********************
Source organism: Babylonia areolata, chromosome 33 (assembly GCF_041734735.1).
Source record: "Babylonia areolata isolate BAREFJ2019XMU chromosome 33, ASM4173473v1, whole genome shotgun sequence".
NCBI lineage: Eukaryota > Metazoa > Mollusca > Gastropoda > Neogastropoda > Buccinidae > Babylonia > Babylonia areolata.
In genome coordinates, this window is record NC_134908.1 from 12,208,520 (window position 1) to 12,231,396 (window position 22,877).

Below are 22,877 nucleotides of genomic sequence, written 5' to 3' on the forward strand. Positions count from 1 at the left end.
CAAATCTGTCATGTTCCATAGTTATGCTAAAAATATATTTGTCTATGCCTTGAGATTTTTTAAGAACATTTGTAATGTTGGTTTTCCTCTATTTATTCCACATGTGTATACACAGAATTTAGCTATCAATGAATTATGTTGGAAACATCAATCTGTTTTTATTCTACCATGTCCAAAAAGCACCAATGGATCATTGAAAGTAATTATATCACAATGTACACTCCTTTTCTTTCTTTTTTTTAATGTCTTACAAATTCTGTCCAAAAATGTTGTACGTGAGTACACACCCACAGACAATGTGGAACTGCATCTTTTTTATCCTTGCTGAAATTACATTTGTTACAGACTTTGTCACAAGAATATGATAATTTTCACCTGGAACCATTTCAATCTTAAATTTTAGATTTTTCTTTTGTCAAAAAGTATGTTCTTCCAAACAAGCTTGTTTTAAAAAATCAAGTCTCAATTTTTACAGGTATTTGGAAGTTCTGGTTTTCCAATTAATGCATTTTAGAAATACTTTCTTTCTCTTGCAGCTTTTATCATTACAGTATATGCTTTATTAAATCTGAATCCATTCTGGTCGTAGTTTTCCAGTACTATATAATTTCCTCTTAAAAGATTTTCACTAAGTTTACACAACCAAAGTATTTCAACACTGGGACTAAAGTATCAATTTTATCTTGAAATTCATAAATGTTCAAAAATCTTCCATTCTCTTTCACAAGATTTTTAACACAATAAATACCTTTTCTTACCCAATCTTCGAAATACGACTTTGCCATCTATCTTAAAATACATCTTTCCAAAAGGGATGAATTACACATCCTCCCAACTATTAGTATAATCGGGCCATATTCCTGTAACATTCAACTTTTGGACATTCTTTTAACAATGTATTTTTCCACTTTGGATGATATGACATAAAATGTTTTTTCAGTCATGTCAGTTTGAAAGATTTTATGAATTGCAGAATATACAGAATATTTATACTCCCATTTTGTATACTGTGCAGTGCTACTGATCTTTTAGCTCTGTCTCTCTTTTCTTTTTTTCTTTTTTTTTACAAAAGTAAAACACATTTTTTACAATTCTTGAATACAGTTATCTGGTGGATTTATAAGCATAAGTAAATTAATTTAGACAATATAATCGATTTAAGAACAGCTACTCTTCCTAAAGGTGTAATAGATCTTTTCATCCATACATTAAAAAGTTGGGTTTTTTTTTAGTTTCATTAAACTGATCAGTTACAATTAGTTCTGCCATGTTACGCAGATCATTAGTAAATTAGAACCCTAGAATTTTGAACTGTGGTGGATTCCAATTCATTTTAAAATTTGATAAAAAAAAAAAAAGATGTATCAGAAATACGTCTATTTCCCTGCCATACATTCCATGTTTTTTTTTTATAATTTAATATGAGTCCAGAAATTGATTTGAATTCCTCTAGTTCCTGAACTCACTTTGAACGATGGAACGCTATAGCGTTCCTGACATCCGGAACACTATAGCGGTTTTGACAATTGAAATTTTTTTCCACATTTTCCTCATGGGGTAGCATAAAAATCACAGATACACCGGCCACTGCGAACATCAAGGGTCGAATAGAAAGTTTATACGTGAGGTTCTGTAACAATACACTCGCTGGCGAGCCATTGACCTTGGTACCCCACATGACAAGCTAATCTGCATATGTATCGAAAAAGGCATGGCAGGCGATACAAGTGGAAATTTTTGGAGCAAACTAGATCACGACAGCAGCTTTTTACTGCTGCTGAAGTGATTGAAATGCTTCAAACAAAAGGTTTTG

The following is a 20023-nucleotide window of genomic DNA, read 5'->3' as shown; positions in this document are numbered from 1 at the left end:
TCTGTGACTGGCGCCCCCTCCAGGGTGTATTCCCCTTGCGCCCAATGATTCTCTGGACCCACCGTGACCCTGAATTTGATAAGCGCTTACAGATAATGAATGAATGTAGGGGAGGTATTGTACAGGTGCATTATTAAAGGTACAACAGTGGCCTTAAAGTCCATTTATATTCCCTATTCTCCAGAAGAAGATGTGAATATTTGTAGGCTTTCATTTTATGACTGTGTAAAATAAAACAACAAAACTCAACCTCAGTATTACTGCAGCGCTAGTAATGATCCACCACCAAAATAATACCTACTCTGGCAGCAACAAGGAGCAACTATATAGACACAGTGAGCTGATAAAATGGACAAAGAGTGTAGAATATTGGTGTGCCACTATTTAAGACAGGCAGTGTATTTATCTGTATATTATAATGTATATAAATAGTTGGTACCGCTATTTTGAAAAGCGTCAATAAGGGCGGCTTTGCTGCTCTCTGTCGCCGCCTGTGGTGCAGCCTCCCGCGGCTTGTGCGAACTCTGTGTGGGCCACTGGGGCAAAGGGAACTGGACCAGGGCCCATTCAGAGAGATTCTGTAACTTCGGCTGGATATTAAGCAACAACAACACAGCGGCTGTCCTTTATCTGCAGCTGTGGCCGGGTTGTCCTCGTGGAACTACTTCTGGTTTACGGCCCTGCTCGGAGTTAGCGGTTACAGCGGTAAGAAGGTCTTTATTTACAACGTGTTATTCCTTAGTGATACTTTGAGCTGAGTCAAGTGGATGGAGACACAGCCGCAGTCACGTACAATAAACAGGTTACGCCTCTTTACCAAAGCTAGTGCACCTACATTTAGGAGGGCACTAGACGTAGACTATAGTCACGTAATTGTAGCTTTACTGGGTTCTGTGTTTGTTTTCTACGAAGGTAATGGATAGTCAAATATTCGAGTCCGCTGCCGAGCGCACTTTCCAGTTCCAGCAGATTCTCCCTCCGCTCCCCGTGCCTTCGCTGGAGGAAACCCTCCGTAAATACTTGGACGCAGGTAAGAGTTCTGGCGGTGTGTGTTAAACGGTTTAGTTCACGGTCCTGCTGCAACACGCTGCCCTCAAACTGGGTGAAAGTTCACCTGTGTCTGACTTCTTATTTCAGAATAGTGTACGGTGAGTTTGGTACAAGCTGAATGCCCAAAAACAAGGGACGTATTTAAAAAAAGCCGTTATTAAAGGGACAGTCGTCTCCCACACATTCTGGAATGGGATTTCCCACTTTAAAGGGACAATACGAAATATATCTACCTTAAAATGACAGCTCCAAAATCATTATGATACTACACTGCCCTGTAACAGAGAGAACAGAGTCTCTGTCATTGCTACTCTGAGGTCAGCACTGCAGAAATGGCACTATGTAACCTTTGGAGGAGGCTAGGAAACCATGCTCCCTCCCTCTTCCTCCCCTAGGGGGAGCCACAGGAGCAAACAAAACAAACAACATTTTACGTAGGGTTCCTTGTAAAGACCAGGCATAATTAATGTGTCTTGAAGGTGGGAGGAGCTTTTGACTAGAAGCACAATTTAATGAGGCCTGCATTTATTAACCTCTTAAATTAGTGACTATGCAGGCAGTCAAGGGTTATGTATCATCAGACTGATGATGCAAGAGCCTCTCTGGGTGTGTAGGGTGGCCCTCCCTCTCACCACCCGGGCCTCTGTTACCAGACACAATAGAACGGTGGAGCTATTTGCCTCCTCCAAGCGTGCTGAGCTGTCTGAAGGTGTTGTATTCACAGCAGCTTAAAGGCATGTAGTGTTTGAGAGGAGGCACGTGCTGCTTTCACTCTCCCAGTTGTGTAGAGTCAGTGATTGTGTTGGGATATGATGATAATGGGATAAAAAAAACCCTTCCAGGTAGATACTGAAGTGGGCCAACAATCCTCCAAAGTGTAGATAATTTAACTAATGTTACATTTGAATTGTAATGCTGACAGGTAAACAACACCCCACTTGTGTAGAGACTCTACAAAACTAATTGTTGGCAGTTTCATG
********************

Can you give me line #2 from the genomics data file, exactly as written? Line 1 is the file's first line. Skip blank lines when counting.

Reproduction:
Source record: "Babylonia areolata isolate BAREFJ2019XMU chromosome 33, ASM4173473v1, whole genome shotgun sequence".